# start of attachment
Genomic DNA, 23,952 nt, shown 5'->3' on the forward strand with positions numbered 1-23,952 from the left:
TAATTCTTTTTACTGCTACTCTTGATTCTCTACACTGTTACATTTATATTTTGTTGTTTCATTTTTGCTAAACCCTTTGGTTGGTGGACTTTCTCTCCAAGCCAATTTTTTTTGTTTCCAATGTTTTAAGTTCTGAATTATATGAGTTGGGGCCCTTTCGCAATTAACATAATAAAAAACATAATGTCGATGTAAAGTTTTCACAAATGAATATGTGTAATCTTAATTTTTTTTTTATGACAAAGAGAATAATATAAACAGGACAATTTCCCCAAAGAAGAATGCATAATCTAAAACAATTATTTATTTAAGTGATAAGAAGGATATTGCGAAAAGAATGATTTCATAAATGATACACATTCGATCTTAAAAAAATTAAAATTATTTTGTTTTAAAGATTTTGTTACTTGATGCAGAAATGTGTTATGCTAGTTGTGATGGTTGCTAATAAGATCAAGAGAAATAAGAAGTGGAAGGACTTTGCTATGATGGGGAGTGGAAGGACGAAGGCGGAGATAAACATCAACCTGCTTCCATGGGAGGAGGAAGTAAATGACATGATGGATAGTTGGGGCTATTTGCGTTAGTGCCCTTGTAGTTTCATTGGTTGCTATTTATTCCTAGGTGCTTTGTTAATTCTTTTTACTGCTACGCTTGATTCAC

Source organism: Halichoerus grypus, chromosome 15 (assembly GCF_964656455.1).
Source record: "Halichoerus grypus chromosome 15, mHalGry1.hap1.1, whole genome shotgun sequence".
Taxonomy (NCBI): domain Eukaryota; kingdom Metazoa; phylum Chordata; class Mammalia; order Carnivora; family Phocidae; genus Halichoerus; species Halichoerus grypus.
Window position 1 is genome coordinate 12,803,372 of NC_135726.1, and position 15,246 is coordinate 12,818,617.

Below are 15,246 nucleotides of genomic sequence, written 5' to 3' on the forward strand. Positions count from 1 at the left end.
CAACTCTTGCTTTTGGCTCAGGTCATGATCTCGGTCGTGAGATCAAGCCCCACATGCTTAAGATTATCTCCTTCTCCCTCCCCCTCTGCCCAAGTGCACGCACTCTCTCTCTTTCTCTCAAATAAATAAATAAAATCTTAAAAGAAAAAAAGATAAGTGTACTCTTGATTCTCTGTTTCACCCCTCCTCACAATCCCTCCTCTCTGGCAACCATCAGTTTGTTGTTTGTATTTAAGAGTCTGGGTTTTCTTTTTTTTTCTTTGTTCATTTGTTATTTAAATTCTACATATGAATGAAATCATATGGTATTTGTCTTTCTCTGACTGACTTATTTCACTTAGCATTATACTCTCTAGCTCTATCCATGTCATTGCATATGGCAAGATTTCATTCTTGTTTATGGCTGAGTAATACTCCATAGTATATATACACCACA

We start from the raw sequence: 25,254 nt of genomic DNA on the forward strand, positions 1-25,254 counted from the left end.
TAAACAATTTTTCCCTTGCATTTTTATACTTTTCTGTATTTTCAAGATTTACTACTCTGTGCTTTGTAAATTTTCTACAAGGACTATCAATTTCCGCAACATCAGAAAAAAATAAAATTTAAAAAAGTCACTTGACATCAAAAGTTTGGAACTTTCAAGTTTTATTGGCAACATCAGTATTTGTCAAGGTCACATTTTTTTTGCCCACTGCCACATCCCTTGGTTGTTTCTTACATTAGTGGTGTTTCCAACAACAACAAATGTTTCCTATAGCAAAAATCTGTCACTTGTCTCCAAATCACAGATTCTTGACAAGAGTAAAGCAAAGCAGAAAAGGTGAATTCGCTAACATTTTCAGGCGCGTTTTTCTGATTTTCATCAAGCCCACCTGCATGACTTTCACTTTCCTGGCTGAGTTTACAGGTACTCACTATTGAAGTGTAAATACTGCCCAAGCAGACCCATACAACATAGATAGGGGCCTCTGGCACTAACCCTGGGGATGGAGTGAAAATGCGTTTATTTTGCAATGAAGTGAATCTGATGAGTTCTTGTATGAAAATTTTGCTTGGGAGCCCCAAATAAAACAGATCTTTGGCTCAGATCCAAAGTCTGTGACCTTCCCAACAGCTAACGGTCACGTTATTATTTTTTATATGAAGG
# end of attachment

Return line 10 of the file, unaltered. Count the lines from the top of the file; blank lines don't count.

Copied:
TAAACAATTTTTCCCTTGCATTTTTATACTTTTCTGTATTTTCAAGATTTACTACTCTGTGCTTTGTAAATTTTCTACAAGGACTATCAATTTCCGCAACATCAGAAAAAAATAAAATTTAAAAAAGTCACTTGACATCAAAAGTTTGGAACTTTCAAGTTTTATTGGCAACATCAGTATTTGTCAAGGTCACATTTTTTTTGCCCACTGCCACATCCCTTGGTTGTTTCTTACATTAGTGGTGTTTCCAACAACAACAAATGTTTCCTATAGCAAAAATCTGTCACTTGTCTCCAAATCACAGATTCTTGACAAGAGTAAAGCAAAGCAGAAAAGGTGAATTCGCTAACATTTTCAGGCGCGTTTTTCTGATTTTCATCAAGCCCACCTGCATGACTTTCACTTTCCTGGCTGAGTTTACAGGTACTCACTATTGAAGTGTAAATACTGCCCAAGCAGACCCATACAACATAGATAGGGGCCTCTGGCACTAACCCTGGGGATGGAGTGAAAATGCGTTTATTTTGCAATGAAGTGAATCTGATGAGTTCTTGTATGAAAATTTTGCTTGGGAGCCCCAAATAAAACAGATCTTTGGCTCAGATCCAAAGTCTGTGACCTTCCCAACAGCTAACGGTCACGTTATTATTTTTTATATGAAGG